For 30 years, Werknesh lived in a house built at the Koshe landfill and trash dump site in Addis Ababa. That ended Saturday night, when she returned from a funeral to find her home buried under a landslide of earth and garbage. The U.N. Development Program is working with local authorities and Addis Ababa University to capture methane produced by decomposing organic matter at Koshe. “The Addis Ababa administration that has been dumping trash has also been witnessing that people lived there,” he said. They should be held to account.”Symptom of greater troublesFor city administrators, helping victims of the landslide is not the only challenge.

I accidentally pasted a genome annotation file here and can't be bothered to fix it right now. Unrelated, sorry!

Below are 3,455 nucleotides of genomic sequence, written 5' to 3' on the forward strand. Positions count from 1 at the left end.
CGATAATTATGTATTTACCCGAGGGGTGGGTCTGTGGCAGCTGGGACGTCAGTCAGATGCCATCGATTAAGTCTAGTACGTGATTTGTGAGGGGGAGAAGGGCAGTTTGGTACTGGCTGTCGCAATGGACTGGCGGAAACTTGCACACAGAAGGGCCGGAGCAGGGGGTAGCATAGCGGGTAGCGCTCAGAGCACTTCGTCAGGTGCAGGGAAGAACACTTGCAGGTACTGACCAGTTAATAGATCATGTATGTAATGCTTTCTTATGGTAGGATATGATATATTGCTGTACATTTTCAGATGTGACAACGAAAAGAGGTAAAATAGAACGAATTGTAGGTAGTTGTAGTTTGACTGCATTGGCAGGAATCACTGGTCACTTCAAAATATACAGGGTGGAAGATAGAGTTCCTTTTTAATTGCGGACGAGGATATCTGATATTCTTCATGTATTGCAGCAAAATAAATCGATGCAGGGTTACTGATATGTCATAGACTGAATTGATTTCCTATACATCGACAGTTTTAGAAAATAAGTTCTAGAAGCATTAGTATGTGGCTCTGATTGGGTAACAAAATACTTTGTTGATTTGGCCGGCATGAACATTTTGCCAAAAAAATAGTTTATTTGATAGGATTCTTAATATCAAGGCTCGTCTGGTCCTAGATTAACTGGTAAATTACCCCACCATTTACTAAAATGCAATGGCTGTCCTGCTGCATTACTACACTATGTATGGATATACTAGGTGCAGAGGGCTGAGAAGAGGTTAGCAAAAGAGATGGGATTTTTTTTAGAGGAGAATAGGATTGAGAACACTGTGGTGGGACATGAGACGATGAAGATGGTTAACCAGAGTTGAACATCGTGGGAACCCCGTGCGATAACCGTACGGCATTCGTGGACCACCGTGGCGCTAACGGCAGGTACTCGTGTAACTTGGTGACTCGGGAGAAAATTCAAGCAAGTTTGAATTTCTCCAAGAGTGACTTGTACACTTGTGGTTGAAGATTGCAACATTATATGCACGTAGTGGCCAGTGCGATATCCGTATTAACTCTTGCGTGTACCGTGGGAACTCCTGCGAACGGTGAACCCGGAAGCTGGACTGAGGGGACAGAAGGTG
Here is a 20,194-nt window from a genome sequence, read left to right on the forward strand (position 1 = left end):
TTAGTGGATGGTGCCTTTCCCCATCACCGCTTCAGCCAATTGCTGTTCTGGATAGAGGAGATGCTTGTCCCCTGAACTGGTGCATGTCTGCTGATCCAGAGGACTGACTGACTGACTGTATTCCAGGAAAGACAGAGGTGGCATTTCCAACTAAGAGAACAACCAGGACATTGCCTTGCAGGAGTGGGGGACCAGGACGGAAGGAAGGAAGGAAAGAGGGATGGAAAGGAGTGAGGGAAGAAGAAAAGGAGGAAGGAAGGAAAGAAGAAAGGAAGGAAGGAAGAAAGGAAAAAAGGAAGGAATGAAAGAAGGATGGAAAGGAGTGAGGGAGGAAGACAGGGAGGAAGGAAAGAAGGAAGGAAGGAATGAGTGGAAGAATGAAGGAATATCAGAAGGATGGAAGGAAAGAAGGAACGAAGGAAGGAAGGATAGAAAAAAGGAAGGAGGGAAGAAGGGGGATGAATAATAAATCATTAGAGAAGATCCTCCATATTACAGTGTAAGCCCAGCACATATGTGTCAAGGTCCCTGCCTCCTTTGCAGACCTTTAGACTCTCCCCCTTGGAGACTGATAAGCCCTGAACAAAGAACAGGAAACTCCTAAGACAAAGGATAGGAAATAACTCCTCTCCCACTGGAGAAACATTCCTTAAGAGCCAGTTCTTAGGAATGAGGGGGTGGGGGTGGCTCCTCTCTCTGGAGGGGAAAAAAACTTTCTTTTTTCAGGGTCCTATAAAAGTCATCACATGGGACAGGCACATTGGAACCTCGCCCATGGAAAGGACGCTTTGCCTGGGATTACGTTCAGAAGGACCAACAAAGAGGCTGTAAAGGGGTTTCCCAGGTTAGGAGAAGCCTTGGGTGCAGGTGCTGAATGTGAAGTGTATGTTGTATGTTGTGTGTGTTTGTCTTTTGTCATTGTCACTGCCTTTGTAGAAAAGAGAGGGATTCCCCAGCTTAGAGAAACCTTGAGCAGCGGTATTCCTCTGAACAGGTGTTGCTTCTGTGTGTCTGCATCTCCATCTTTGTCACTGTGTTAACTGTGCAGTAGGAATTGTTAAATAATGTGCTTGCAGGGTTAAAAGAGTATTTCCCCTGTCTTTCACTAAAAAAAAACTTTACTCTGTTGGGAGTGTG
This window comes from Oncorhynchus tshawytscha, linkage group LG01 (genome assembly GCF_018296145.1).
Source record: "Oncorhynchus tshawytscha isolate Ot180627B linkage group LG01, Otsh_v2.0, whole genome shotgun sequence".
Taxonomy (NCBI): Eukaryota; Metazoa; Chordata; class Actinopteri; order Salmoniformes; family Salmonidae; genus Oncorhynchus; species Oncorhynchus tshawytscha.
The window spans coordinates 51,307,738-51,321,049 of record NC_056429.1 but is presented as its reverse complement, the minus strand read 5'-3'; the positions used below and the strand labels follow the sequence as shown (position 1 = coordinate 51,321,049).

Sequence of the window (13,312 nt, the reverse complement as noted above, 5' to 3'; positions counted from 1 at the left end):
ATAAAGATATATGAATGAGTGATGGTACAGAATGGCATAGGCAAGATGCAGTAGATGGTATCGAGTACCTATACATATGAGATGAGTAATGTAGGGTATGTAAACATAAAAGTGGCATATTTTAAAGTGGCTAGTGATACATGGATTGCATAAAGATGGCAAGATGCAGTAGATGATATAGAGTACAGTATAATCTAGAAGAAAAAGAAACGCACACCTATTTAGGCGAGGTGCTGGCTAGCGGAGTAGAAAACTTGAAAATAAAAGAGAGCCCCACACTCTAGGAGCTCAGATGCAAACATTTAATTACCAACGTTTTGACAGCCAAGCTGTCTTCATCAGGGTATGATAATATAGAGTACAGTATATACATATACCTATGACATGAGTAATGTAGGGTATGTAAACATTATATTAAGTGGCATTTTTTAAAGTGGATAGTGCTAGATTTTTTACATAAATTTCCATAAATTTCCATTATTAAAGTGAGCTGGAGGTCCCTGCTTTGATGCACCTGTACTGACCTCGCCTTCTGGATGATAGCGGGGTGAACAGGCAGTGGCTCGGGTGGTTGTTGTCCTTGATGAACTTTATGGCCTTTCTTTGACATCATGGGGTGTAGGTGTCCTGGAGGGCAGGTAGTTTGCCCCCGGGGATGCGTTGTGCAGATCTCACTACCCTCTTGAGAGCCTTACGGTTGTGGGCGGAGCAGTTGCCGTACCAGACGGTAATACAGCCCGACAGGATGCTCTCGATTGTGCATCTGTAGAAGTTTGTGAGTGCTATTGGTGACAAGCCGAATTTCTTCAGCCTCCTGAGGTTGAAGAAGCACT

Image caption Ethiopia shares a long border with South Sudan and cross-border raids are not uncommon. South Sudanese gunmen killed 28 people and kidnapped 43 children in Ethiopia's Gambella province, an Ethiopian official says. A similar incident last April prompted Ethiopia's army to cross into South Sudan in a hunt for kidnapped children. The latest raids were carried out over two days - first on Sunday and then Monday - in Gambella's Gog and Jol areas, which border South Sudan, Chol Chany, a spokesman for the Gambella region, is quoted by Reuters as saying. Last year's incidents in which 100 Ethiopian children were kidnapped was also blamed on members of the Murle community.